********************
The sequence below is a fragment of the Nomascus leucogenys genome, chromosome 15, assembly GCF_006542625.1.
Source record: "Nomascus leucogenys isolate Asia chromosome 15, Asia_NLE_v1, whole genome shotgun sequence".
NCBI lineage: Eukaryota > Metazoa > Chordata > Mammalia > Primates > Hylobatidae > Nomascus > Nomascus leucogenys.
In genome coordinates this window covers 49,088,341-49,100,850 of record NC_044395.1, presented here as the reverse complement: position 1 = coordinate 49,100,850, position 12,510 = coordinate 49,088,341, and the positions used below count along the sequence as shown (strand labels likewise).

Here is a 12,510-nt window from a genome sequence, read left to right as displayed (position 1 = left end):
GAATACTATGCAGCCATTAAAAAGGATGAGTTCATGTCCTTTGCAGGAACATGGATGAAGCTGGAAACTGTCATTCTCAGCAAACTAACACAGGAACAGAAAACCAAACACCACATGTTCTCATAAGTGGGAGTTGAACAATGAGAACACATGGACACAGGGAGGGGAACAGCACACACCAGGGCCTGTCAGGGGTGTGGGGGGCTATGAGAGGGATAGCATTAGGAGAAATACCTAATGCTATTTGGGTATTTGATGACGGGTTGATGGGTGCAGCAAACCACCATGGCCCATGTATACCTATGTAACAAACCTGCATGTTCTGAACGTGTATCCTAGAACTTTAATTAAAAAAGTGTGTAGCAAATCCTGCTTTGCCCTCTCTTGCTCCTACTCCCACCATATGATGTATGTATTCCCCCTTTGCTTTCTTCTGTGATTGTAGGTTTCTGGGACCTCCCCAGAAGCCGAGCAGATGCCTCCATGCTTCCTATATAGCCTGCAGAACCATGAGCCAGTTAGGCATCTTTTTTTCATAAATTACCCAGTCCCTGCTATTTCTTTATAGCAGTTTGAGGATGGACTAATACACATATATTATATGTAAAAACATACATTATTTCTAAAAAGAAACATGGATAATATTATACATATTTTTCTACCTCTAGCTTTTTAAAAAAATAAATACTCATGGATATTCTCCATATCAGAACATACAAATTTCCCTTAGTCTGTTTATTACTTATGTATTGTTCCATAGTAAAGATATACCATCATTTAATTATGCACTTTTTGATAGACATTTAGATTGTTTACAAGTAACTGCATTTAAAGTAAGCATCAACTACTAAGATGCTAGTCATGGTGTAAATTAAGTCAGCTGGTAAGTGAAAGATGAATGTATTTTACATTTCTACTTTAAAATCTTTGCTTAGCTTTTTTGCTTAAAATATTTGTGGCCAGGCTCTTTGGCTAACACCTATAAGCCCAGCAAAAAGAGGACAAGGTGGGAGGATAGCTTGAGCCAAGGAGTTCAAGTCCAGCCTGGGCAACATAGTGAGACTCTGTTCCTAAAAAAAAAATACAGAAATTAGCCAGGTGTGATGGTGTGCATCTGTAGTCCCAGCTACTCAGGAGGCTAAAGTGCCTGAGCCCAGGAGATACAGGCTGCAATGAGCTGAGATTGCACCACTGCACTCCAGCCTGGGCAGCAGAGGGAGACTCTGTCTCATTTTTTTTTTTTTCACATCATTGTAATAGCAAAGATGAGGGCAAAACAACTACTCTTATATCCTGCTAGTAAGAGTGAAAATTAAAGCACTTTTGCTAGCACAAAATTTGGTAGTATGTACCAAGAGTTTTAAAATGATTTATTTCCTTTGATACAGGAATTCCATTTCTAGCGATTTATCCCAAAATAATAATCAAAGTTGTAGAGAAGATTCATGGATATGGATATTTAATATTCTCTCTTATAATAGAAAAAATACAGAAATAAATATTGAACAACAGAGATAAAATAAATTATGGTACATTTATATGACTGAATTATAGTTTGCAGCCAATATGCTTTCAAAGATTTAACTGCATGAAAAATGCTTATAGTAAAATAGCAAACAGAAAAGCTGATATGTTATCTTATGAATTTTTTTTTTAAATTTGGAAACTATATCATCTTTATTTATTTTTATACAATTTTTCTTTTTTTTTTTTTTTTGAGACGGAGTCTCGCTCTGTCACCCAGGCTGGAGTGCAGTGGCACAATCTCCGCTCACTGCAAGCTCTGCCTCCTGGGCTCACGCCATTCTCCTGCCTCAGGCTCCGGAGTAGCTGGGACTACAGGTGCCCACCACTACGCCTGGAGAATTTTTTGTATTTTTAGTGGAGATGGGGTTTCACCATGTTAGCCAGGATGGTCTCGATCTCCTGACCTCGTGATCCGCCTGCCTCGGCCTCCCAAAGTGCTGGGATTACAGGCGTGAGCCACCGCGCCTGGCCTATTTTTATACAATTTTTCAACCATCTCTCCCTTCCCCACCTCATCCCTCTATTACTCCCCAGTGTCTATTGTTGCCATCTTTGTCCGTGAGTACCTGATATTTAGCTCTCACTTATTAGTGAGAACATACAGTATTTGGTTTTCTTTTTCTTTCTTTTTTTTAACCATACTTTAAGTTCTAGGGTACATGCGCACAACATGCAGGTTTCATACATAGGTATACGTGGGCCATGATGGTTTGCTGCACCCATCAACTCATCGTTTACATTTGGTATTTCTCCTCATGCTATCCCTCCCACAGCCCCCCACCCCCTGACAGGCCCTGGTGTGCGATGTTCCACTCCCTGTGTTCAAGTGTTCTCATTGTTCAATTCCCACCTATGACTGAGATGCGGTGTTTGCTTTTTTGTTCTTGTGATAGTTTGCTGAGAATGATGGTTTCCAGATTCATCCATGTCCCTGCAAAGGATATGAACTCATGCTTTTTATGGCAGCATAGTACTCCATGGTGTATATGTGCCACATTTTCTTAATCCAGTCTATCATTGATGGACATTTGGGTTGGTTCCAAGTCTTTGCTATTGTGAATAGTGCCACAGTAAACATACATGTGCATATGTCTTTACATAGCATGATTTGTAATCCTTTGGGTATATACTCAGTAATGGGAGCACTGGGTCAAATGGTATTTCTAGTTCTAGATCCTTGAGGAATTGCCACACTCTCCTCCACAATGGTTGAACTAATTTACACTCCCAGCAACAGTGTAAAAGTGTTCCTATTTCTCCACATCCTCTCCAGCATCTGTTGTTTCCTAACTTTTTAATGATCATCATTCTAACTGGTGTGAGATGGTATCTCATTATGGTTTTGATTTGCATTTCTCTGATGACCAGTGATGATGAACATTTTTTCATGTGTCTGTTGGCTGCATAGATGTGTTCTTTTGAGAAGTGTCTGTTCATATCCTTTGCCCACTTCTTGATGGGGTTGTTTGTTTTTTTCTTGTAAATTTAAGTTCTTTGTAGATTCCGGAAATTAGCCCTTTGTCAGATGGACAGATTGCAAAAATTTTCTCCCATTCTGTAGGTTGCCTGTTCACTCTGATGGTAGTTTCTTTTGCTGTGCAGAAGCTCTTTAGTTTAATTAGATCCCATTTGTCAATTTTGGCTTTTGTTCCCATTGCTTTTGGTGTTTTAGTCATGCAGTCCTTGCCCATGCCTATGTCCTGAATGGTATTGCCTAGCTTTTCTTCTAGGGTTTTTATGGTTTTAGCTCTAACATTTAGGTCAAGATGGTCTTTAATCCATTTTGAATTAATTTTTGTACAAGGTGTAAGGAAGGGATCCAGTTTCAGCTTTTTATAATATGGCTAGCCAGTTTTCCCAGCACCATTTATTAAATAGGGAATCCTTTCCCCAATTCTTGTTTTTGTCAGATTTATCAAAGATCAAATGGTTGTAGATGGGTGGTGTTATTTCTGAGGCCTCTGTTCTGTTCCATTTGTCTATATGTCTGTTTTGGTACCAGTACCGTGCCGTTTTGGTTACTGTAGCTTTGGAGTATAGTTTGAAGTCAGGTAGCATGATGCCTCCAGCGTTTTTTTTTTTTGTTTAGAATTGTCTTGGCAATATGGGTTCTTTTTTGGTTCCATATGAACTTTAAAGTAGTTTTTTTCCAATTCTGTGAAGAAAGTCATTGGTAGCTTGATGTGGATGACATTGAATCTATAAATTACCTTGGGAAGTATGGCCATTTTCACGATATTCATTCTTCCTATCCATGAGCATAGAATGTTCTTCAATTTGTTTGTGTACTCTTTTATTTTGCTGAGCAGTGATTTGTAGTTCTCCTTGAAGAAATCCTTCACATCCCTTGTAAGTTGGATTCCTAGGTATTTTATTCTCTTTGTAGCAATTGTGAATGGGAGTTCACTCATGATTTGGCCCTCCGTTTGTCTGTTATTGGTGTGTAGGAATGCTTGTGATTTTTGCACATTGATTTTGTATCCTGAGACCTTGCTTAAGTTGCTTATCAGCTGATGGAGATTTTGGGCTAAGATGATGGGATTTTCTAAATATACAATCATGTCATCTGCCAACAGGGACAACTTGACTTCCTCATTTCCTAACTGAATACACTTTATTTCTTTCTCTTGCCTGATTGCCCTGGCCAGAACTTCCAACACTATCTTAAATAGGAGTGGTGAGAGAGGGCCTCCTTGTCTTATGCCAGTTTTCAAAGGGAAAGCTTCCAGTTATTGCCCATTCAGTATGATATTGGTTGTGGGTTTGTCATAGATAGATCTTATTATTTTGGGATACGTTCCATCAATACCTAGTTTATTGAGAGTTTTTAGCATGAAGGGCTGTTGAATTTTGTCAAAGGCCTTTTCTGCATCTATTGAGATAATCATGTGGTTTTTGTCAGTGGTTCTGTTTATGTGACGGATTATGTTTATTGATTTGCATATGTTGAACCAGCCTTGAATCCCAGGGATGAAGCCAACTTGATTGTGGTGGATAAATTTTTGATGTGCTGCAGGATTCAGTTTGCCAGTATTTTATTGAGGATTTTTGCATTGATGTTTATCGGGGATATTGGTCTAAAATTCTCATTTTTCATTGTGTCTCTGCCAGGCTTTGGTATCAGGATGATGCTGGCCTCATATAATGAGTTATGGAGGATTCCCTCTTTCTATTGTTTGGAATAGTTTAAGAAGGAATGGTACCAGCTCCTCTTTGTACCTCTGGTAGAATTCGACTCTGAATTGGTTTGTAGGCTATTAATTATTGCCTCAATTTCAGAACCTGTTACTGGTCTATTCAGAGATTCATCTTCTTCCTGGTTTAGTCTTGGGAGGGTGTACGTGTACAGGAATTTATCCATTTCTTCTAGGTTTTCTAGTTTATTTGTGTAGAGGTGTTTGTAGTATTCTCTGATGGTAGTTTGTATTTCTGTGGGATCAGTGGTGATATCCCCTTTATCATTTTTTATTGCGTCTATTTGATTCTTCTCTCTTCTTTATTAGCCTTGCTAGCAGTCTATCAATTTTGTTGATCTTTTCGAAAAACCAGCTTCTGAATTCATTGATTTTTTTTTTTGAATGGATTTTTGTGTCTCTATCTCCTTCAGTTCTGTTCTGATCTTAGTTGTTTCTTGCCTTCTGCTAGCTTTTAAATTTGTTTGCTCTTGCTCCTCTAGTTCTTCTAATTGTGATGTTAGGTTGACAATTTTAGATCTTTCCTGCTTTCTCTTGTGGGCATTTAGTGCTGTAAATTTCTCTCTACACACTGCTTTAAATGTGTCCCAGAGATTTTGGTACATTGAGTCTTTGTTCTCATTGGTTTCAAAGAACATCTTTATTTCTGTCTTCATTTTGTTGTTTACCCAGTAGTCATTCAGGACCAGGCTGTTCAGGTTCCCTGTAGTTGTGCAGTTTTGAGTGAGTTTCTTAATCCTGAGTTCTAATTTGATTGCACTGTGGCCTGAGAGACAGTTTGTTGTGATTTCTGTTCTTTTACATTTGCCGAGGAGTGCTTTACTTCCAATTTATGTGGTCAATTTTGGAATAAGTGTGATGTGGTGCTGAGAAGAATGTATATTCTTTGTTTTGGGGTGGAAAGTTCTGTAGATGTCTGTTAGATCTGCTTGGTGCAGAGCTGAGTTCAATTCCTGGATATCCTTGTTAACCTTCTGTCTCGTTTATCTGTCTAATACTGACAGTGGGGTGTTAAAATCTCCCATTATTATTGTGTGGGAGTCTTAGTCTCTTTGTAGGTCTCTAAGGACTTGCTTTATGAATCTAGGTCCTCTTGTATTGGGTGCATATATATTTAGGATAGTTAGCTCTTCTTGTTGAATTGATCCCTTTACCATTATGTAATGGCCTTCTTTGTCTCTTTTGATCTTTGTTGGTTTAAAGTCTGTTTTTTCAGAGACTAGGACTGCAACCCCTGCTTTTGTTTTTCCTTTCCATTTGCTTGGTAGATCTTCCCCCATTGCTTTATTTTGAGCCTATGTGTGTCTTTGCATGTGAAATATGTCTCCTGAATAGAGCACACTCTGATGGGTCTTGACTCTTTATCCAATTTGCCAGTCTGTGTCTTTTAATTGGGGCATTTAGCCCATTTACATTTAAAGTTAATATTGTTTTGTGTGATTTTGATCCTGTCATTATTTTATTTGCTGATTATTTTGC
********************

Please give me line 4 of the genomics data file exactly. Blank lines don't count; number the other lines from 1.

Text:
In genome coordinates this window covers 49,088,341-49,100,850 of record NC_044395.1, presented here as the reverse complement: position 1 = coordinate 49,100,850, position 12,510 = coordinate 49,088,341, and the positions used below count along the sequence as shown (strand labels likewise).